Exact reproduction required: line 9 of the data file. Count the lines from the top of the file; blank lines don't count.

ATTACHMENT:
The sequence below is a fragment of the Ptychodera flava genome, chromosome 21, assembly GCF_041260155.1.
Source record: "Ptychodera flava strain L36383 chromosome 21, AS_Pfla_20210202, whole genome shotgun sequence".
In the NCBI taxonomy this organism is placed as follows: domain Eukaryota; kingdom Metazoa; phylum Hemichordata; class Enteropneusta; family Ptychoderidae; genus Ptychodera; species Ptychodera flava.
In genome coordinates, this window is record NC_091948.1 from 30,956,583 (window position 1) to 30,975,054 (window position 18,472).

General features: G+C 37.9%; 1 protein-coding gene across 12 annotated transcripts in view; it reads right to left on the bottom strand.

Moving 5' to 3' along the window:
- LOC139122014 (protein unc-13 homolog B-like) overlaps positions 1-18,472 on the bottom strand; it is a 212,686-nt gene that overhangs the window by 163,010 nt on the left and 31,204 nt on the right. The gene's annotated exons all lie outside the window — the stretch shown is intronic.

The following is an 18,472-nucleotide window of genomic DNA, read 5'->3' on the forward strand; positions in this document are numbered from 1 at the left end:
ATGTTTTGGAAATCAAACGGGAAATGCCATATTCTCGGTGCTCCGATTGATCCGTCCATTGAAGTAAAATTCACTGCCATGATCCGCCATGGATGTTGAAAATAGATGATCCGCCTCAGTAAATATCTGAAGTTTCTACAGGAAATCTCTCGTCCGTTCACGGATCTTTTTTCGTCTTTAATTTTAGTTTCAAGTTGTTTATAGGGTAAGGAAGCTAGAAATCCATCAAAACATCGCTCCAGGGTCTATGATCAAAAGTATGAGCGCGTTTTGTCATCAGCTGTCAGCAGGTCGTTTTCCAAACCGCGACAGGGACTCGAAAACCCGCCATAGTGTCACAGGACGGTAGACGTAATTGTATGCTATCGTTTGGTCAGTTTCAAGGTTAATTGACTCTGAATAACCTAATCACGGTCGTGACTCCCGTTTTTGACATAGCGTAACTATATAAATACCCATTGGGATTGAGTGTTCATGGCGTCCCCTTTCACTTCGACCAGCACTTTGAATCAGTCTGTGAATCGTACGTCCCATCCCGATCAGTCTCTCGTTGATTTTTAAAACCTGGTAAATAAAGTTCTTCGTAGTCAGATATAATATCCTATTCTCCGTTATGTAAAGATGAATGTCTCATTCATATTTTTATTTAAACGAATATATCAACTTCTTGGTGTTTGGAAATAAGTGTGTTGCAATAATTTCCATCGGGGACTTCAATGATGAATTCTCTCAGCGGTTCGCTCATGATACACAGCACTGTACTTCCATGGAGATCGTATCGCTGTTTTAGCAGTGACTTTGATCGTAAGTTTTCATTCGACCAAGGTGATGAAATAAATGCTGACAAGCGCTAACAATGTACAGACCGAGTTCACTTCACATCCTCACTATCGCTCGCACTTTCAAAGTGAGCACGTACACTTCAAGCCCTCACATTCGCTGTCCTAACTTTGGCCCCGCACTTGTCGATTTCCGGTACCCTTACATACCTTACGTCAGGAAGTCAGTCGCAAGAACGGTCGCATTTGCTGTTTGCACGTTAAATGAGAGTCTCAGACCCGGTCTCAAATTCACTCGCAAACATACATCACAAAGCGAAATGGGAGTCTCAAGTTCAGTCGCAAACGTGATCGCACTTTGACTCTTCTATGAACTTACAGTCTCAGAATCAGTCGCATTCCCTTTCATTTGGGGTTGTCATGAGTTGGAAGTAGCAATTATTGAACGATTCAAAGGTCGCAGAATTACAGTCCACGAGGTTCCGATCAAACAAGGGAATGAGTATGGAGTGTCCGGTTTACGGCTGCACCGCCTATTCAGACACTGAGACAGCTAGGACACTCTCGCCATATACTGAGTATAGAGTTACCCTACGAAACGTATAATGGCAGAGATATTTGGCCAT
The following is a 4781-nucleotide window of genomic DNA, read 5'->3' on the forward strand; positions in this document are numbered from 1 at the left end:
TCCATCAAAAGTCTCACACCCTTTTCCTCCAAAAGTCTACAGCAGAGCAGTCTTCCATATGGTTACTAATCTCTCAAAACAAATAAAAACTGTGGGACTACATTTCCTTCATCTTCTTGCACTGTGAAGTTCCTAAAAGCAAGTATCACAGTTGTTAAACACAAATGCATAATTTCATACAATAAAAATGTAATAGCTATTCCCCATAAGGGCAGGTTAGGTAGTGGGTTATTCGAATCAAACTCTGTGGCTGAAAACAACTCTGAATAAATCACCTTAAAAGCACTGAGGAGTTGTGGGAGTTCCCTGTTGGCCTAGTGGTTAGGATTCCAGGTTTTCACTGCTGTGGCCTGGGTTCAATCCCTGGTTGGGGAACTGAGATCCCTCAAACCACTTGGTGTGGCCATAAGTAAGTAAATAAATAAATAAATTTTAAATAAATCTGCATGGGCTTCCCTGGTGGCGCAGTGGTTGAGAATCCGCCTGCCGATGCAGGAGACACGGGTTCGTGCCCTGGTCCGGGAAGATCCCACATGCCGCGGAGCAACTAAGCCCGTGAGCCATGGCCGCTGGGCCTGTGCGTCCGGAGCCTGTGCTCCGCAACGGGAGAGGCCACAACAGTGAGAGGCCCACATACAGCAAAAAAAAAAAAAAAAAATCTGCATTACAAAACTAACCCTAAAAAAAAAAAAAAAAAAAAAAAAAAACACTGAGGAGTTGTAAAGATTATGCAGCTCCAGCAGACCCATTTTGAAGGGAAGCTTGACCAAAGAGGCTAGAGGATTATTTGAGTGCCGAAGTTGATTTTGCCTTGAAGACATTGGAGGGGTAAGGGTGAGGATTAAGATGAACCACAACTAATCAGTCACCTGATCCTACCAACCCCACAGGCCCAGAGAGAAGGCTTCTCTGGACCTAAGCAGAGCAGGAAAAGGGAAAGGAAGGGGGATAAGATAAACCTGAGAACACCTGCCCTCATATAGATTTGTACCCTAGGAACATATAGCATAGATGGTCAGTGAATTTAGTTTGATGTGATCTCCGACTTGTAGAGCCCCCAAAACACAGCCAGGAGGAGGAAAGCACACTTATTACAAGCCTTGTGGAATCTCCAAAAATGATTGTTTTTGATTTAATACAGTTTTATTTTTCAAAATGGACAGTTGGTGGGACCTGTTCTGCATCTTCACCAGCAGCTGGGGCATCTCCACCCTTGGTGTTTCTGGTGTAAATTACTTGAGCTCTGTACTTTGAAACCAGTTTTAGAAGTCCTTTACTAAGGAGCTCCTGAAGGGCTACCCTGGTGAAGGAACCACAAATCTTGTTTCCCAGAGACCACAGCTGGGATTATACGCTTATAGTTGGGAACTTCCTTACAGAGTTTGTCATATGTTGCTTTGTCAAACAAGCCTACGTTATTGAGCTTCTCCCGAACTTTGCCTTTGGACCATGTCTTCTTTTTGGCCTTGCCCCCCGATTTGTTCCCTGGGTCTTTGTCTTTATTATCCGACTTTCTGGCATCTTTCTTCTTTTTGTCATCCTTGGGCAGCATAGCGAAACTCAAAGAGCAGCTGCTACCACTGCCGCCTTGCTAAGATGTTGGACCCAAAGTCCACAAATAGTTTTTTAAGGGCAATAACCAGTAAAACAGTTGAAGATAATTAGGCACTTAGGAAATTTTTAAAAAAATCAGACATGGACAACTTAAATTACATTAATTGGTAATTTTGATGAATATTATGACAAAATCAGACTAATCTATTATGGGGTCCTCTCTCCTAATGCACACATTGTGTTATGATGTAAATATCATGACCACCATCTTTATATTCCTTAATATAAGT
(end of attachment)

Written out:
ATGTTTTGGAAATCAAACGGGAAATGCCATATTCTCGGTGCTCCGATTGATCCGTCCATTGAAGTAAAATTCACTGCCATGATCCGCCATGGATGTTGAAAATAGATGATCCGCCTCAGTAAATATCTGAAGTTTCTACAGGAAATCTCTCGTCCGTTCACGGATCTTTTTTCGTCTTTAATTTTAGTTTCAAGTTGTTTATAGGGTAAGGAAGCTAGAAATCCATCAAAACATCGCTCCAGGGTCTATGATCAAAAGTATGAGCGCGTTTTGTCATCAGCTGTCAGCAGGTCGTTTTCCAAACCGCGACAGGGACTCGAAAACCCGCCATAGTGTCACAGGACGGTAGACGTAATTGTATGCTATCGTTTGGTCAGTTTCAAGGTTAATTGACTCTGAATAACCTAATCACGGTCGTGACTCCCGTTTTTGACATAGCGTAACTATATAAATACCCATTGGGATTGAGTGTTCATGGCGTCCCCTTTCACTTCGACCAGCACTTTGAATCAGTCTGTGAATCGTACGTCCCATCCCGATCAGTCTCTCGTTGATTTTTAAAACCTGGTAAATAAAGTTCTTCGTAGTCAGATATAATATCCTATTCTCCGTTATGTAAAGATGAATGTCTCATTCATATTTTTATTTAAACGAATATATCAACTTCTTGGTGTTTGGAAATAAGTGTGTTGCAATAATTTCCATCGGGGACTTCAATGATGAATTCTCTCAGCGGTTCGCTCATGATACACAGCACTGTACTTCCATGGAGATCGTATCGCTGTTTTAGCAGTGACTTTGATCGTAAGTTTTCATTCGACCAAGGTGATGAAATAAATGCTGACAAGCGCTAACAATGTACAGACCGAGTTCACTTCACATCCTCACTATCGCTCGCACTTTCAAAGTGAGCACGTACACTTCAAGCCCTCACATTCGCTGTCCTAACTTTGGCCCCGCACTTGTCGATTTCCGGTACCCTTACATACCTTACGTCAGGAAGTCAGTCGCAAGAACGGTCGCATTTGCTGTTTGCACGTTAAATGAGAGTCTCAGACCCGGTCTCAAATTCACTCGCAAACATACATCACAAAGCGAAATGGGAGTCTCAAGTTCAGTCGCAAACGTGATCGCACTTTGACTCTTCTATGAACTTACAGTCTCAGAATCAGTCGCATTCCCTTTCATTTGGGGTTGTCATGAGTTGGAAGTAGCAATTATTGAACGATTCAAAGGTCGCAGAATTACAGTCCACGAGGTTCCGATCAAACAAGGGAATGAGTATGGAGTGTCCGGTTTACGGCTGCACCGCCTATTCAGACACTGAGACAGCTAGGACACTCTCGCCATATACTGAGTATAGAGTTACCCTACGAAACGTATAATGGCAGAGATATTTGGCCAT